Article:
“Hurry Gary, we have got to get this pie over to our new neighbor.” Pie in hand mama and I went to visit our new neighbor. Upon arrival our neighbor was most gracious and laughed when she told us she already had two pies given to her by other neighbors. After a short visit Mama familiarized her with the local churches and invited her and her husband to join us on Sunday for the services. As a young boy this community was a bedrock of Godliness.
I was saddened on my recent trips to the community, that I call home, by the wide spread prevalence of mental illness. I hasten to add the definition being used for mental illness is illegal drug use, alcoholism, and suicide. It appeared everyone I came in contact with knew someone taking illegal drugs. My immediate question is “why.”
My generation were people of faith. We accepted the miraculous, we acknowledged freedom in Christ, we experienced the forgiveness of sin and believed in supernatural healing. In this small community, and others, we look around us and see people, even believers, struggling with severe mental and drug issues. “What is going on?” It makes for awkward and limited conversation. Is it possible, “we are flying by the seat of our spiritual pants when help is needed?” Is it possible Rome is burning while we gather in our “holy huddles.” Could it be our faith is no longer public but contained within the walls of the church and has slowly stopped influencing out public spheres?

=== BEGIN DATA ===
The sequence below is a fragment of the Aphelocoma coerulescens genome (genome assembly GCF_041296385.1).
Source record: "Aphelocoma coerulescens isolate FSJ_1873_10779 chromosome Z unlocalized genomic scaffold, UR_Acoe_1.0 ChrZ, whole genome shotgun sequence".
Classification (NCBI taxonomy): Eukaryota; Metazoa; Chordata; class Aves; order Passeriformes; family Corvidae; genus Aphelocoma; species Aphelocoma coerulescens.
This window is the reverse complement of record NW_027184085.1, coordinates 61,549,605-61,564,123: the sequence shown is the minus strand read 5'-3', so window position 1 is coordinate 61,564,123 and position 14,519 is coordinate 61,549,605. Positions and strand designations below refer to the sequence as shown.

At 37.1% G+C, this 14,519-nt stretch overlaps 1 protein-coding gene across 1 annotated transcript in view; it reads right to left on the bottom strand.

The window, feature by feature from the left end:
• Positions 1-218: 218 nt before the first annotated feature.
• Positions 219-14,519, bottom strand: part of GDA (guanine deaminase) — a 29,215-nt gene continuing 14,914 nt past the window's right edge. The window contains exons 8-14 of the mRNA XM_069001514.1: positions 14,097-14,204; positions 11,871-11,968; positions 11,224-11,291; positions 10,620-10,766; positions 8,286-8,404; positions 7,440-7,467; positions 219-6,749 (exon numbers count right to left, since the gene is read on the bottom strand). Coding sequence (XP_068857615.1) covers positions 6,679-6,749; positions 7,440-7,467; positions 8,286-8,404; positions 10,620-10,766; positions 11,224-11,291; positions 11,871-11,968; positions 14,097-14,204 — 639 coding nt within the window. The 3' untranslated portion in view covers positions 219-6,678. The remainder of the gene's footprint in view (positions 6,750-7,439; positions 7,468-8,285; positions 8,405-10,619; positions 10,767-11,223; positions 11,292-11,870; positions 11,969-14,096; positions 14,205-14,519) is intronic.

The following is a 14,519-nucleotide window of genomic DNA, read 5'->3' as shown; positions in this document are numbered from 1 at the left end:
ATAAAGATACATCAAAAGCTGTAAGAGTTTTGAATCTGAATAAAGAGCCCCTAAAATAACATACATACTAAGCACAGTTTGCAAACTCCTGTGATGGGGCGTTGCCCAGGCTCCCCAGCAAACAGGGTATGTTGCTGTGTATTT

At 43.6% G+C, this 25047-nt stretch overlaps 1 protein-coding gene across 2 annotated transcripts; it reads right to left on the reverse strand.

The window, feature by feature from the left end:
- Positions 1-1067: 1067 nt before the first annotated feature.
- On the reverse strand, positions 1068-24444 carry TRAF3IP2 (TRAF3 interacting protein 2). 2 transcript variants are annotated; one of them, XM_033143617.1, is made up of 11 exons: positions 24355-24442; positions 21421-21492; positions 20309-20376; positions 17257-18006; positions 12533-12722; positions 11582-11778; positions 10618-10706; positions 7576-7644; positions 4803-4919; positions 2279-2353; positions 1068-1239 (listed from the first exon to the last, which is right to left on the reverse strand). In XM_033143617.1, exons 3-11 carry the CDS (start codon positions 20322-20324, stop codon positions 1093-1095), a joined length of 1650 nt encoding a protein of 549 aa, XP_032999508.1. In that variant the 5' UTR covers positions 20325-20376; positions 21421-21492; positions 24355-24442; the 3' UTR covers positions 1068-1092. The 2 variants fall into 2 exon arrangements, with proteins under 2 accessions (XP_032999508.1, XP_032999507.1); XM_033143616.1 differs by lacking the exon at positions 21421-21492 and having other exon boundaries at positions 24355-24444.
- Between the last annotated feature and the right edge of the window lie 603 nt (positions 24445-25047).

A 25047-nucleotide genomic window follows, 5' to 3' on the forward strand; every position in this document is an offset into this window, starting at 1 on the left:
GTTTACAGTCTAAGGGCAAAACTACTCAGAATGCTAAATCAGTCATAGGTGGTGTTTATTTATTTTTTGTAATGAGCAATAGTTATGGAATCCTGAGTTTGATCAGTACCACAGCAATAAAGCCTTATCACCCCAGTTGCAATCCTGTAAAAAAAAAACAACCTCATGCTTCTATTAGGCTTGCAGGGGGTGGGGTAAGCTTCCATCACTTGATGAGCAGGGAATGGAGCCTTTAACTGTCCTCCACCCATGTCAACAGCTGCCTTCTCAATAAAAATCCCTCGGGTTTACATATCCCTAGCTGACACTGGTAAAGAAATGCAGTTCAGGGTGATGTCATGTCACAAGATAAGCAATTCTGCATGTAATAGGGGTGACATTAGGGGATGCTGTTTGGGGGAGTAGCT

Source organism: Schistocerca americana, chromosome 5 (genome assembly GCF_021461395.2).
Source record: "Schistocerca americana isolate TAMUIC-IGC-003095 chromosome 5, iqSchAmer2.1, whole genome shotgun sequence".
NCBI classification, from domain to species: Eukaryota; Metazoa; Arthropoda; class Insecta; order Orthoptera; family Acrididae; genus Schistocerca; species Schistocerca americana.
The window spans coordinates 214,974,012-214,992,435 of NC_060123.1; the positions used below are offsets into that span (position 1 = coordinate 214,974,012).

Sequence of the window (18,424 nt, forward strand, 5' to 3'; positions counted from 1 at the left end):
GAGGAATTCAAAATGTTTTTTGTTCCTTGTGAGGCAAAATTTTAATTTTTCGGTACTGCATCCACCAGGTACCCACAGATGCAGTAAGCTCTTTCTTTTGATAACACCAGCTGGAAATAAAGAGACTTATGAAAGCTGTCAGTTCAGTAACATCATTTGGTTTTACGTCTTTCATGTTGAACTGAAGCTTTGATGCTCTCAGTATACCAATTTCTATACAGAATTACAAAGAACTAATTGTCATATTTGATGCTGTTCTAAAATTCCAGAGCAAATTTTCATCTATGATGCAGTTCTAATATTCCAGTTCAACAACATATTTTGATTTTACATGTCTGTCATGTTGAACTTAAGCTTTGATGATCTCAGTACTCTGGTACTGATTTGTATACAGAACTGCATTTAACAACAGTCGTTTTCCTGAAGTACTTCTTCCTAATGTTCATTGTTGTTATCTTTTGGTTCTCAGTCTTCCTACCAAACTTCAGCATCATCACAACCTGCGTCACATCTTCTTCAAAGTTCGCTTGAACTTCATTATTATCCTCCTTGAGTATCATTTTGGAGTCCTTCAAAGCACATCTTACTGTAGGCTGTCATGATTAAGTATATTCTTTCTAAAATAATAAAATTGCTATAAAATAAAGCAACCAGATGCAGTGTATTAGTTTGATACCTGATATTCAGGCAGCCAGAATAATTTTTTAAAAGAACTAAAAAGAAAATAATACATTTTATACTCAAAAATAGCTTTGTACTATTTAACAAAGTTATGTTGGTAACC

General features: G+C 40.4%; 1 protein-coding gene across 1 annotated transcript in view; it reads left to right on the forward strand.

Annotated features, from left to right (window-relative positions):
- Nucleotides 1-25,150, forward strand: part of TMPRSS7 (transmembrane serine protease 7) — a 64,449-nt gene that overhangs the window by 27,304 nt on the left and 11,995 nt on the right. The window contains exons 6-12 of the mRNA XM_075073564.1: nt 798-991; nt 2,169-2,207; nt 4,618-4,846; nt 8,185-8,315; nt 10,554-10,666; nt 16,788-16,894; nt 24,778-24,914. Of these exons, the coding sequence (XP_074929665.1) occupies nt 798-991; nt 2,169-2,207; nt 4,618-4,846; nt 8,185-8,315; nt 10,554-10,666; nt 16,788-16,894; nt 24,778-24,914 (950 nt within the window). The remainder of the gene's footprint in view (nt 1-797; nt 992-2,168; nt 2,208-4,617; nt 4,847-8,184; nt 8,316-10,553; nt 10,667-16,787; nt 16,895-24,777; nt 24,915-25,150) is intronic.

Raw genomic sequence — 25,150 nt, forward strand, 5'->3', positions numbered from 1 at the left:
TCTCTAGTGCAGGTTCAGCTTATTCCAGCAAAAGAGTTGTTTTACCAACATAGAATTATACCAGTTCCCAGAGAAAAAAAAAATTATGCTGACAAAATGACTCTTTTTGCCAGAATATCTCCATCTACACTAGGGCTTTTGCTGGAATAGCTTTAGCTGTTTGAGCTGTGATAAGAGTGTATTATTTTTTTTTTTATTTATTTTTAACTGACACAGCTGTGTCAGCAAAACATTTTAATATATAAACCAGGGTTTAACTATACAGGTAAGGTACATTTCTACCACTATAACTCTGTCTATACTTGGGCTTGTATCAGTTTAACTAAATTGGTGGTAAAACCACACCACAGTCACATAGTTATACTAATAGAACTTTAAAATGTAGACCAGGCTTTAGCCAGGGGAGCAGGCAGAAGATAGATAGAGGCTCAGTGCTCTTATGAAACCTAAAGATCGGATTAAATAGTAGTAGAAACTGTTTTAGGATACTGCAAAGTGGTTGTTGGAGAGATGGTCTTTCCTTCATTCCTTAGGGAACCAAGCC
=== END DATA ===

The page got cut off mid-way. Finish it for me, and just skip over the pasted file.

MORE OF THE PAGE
The church and the church family could and should be a center of help and information for persons suffering drug and mental issues. Pastors should have training in how to deal with these common mental health issues and maintain a current list of resources available for individuals in need. There should be a consortium of churches working together within the community and every congregation should know of the churches’ resources and outreach. It is the church that should lead the way moving beyond the whispering, the silence and the stigma associated with the problem.
For the local congregation, ministry to drug users and people with other mental illnesses will not be easy, quick or fashionable. It may not even be rewarding, but is right and fitting for people called to love as Jesus loves to serve and represent His healing grace.
The sectarian lifestyle has broken down the foundation of the community and excludes God’s creation from our service. Consequently many Christians have a tendency to curl up and moan. Our most articulate need is to keep putting forth arguments offering the position of God. What is happening will not go away. The public needs to hear the counter balance, i.e. The Truth.
Disciple: “but Jesus how will they know who we are?” “They will know us by our love for one another and the fruit we bear.”
…if you are thoughtless
…about the faithless
…you will be fruitless